FBI Portland
Portland Media Office
(503) 460-8060
August 17, 2021

Oregon FBI Tech Tuesday: Building a Digital Defense Against Fake COVID-19 Vaccine Cards

Welcome to the Oregon FBI’s Tech Tuesday segment. Today: Building a digital defense against fake COVID-19 vaccine ID cards.

The Delta variant is causing many Oregon governments, schools, and businesses to issue new mandates concerning vaccines, testing, and mask-wearing. While we all learn to navigate this new world, one thing is clear: more and more of us will be asked to prove that we are vaccinated. For some people, their employer may require it. For others, it may be the neighborhood restaurant or bar owner who wants to know your status before you are allowed to enter. At this point, that vaccination card you received when you got your shots is like gold. It’s not surprising that scammers are trying to make a buck on the situation by creating fraudulent cards… but there is also concern that unvaccinated people are looking to skirt the rules with unauthorized fakes.

The FBI’s Internet Crime Complaint Center—or IC3.gov—issued a warning about this problem earlier this year. With the virus resurgence, though, it is time for a refresher. If you did not receive the vaccine, do not buy fake vaccine cards, do not make your own vaccine cards, and do not fill-in blank vaccination record cards with false information. By misrepresenting yourself as vaccinated when entering schools, mass transit, workplaces, gyms, or places of worship, you put yourself and others around you at risk of contracting COVID-19.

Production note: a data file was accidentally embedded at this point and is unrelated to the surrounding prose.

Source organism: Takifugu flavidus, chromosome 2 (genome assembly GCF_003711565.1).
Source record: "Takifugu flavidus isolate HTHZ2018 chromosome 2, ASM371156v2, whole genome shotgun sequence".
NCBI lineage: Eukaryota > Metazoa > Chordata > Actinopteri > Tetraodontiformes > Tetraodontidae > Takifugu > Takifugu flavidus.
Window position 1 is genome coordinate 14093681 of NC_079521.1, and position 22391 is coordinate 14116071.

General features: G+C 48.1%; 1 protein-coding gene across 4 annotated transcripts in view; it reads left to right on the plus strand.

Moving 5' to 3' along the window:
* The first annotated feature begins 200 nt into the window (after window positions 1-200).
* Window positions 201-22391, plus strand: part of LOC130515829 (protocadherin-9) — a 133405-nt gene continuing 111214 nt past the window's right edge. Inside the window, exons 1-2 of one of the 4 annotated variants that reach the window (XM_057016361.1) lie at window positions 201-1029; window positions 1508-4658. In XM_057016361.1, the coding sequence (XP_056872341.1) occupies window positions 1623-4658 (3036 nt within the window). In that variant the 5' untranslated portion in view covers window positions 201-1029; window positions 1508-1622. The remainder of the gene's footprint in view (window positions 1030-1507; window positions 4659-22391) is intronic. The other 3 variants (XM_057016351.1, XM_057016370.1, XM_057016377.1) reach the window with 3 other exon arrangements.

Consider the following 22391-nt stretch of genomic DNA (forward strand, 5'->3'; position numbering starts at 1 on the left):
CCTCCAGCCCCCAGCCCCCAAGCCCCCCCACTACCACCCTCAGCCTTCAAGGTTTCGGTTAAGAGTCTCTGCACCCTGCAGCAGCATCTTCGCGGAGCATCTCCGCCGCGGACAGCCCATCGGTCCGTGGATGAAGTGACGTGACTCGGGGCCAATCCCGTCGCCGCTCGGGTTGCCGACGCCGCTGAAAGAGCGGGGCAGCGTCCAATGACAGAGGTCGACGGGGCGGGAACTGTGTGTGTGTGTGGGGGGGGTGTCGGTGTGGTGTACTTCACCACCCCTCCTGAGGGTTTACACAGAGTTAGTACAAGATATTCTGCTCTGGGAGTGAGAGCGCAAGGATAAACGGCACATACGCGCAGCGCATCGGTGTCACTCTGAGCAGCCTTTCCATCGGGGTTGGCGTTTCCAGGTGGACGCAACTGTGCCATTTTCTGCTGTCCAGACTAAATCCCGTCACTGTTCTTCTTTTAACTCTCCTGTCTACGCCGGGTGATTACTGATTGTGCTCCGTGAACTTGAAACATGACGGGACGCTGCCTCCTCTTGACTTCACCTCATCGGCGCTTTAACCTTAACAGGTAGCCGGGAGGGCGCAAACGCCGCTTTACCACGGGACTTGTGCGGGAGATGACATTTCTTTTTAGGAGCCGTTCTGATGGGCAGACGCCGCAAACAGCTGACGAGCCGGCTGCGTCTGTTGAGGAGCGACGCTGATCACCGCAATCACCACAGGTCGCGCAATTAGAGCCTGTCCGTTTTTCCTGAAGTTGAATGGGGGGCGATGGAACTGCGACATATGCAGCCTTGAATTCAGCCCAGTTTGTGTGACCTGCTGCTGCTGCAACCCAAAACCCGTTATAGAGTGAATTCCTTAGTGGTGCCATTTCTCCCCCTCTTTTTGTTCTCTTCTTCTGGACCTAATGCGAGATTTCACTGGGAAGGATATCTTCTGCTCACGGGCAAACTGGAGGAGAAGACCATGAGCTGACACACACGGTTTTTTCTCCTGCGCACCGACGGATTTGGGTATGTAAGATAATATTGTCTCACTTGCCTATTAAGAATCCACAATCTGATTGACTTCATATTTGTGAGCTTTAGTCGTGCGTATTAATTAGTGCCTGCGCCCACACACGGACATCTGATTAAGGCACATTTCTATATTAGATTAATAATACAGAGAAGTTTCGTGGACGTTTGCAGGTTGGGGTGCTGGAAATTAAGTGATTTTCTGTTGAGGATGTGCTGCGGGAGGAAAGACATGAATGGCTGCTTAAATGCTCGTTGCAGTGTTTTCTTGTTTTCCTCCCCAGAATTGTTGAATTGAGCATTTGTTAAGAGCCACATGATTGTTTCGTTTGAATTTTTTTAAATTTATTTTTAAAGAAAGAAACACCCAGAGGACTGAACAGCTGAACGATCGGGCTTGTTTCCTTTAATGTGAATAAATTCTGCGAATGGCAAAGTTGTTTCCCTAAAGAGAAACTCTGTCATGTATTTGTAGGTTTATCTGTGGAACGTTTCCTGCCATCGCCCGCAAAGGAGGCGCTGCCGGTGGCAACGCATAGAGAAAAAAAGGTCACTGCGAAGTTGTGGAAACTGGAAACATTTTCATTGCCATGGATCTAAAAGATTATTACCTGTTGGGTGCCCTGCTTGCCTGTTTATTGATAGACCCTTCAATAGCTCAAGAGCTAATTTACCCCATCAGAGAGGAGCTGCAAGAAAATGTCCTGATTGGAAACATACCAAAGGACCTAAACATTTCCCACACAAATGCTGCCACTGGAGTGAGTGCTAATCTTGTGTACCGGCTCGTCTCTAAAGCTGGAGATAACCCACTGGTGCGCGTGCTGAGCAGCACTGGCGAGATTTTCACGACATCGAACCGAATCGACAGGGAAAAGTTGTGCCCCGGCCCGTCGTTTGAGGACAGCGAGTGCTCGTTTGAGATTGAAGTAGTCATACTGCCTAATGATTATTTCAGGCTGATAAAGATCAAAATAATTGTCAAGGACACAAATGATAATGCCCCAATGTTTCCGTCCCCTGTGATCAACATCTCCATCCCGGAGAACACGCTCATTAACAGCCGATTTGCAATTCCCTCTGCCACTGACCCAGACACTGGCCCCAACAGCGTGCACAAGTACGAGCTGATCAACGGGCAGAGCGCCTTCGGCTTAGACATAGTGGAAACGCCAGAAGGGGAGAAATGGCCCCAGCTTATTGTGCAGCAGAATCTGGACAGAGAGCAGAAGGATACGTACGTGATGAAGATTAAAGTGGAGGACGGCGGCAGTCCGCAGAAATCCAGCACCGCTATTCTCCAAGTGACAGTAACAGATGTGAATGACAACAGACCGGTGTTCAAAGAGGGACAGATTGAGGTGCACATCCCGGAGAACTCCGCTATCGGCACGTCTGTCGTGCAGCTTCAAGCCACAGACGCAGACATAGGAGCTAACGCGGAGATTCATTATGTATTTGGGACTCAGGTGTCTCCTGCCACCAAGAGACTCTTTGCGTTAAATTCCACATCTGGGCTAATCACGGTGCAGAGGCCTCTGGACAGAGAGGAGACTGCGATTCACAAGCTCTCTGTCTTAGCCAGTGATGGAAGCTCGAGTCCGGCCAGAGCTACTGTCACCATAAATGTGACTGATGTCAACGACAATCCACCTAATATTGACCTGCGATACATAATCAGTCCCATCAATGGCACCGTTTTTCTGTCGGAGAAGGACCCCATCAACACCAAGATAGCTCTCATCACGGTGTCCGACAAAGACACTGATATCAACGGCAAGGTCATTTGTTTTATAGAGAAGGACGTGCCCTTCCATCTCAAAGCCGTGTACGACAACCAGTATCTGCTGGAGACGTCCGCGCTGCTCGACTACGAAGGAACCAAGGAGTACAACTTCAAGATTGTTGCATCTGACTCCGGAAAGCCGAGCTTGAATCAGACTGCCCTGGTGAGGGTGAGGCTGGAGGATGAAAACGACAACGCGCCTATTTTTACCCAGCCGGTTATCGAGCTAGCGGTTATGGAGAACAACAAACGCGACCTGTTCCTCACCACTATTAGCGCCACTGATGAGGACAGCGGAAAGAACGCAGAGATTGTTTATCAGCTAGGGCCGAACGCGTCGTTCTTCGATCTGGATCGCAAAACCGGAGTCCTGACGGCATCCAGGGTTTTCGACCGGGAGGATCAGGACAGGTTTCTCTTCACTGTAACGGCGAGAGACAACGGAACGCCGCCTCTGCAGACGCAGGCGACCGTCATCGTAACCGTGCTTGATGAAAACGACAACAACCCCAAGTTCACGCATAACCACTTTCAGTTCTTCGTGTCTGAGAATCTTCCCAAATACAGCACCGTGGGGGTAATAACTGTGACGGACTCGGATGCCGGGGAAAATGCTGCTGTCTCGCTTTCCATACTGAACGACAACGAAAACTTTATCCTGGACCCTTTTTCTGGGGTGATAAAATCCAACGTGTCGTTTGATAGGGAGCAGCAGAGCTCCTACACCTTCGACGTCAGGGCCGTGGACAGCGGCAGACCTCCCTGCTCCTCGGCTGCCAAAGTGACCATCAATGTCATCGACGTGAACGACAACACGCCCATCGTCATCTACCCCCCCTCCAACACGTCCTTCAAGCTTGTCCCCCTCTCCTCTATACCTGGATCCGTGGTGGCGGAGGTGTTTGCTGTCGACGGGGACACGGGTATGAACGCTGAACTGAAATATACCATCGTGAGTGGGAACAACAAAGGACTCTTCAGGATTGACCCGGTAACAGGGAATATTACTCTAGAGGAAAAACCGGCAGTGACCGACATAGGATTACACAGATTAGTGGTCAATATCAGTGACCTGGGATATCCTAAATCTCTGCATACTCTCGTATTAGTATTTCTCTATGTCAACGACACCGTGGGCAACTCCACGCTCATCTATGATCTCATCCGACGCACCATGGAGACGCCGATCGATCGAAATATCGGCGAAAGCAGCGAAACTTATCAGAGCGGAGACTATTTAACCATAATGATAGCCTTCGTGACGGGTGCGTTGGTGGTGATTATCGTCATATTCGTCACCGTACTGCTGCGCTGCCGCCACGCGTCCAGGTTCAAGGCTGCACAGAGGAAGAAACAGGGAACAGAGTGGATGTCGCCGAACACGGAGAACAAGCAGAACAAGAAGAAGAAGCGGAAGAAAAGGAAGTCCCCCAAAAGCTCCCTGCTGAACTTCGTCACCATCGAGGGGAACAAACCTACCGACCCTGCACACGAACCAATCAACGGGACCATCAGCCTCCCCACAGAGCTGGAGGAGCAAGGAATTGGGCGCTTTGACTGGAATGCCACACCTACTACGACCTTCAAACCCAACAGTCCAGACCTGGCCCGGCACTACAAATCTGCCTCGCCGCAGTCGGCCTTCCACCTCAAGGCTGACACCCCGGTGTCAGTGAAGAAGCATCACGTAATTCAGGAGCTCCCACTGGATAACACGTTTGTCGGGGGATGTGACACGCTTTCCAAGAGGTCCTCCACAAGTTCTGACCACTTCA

Additionally, you need to know that the unauthorized use of a government agency’s seal is a violation of federal law. This includes the seals for the Department of Health and Human Services (HHS) and the Centers for Disease Control and Prevention (CDC). Because individuals may use fake vaccine cards to misrepresent themselves as vaccinated, we strongly encourage businesses, schools, places of worship, and government agencies to follow CDC guidance when it comes to distancing, masking, and vaccinations.

If you believe are a victim of an online scam, you should report the incident to the FBI’s Internet Crime Complaint Center at www.ic3.gov or call your FBI local office.